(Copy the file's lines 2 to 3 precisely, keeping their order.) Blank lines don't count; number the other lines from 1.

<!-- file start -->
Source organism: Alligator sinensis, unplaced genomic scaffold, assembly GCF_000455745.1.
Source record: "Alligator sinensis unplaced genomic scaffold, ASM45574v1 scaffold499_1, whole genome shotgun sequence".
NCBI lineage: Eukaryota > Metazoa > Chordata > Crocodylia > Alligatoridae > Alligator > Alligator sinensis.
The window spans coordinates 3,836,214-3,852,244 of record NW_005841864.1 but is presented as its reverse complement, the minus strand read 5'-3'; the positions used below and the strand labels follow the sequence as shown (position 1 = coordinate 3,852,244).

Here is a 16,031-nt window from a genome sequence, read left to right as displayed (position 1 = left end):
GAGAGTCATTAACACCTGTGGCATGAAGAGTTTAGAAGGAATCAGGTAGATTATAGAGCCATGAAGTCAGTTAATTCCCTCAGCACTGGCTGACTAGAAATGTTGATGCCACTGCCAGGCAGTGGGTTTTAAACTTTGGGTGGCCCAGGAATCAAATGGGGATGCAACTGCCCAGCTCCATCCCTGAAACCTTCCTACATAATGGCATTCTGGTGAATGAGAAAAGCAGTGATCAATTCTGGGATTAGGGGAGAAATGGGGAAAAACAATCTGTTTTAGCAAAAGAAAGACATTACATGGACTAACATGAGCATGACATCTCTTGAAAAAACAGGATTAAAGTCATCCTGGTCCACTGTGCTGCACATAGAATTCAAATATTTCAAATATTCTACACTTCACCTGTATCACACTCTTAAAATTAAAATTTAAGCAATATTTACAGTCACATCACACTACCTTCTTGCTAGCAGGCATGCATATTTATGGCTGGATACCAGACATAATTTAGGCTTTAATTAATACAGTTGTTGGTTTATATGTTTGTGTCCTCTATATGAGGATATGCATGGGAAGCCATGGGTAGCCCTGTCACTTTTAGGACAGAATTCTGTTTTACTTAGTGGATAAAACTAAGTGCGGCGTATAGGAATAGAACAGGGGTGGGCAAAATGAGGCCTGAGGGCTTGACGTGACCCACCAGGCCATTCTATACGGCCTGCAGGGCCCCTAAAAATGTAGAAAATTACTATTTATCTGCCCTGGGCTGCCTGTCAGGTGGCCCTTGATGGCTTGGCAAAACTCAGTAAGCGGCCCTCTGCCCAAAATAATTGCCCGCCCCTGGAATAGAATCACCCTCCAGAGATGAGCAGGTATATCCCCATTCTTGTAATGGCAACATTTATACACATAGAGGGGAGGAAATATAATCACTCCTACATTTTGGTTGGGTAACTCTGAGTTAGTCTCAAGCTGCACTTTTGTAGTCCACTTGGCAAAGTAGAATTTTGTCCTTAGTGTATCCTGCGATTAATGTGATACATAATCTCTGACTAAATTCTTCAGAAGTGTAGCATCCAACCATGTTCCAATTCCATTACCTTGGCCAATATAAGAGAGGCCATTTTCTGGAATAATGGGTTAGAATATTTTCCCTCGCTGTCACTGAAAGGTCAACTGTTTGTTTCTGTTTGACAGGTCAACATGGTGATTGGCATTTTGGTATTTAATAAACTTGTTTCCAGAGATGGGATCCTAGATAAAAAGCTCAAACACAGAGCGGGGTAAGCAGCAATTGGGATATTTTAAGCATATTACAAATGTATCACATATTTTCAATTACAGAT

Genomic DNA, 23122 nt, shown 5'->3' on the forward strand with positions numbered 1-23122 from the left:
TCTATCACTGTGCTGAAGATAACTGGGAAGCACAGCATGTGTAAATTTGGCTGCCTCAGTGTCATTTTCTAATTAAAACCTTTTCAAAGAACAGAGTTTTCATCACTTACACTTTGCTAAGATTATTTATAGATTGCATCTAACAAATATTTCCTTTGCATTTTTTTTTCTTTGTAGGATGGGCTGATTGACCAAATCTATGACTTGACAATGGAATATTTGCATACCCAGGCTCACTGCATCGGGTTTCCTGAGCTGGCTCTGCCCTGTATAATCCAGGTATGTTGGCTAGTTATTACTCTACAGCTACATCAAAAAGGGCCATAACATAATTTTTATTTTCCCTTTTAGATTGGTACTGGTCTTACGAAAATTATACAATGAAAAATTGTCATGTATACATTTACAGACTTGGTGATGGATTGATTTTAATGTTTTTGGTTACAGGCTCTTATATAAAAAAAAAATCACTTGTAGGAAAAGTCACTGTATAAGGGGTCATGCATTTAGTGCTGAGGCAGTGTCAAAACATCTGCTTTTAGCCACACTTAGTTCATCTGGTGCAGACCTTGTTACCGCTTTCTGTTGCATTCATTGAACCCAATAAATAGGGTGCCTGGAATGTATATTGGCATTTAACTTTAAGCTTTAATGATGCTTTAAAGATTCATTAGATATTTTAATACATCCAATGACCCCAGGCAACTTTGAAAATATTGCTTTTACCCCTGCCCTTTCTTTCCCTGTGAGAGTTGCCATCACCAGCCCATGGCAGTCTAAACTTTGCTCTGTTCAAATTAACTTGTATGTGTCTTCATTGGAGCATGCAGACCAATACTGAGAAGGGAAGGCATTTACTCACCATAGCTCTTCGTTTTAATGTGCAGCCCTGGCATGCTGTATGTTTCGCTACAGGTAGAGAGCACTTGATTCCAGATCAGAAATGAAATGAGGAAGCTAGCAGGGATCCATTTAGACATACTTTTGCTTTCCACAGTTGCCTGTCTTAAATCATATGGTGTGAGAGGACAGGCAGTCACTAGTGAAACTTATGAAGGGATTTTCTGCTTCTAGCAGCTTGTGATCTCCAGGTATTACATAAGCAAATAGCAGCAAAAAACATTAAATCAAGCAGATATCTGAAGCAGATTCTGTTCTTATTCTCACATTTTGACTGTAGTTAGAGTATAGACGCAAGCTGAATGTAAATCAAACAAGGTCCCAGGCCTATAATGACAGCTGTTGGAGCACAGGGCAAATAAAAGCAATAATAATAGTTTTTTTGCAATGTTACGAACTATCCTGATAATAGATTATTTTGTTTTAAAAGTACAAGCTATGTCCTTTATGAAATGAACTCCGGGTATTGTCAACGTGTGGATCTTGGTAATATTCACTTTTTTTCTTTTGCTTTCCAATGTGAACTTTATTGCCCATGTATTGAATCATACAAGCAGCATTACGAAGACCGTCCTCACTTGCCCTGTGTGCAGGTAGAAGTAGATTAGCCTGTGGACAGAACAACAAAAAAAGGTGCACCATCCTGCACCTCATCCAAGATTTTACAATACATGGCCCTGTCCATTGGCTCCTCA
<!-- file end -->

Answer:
Source record: "Alligator sinensis unplaced genomic scaffold, ASM45574v1 scaffold499_1, whole genome shotgun sequence".
NCBI lineage: Eukaryota > Metazoa > Chordata > Crocodylia > Alligatoridae > Alligator > Alligator sinensis.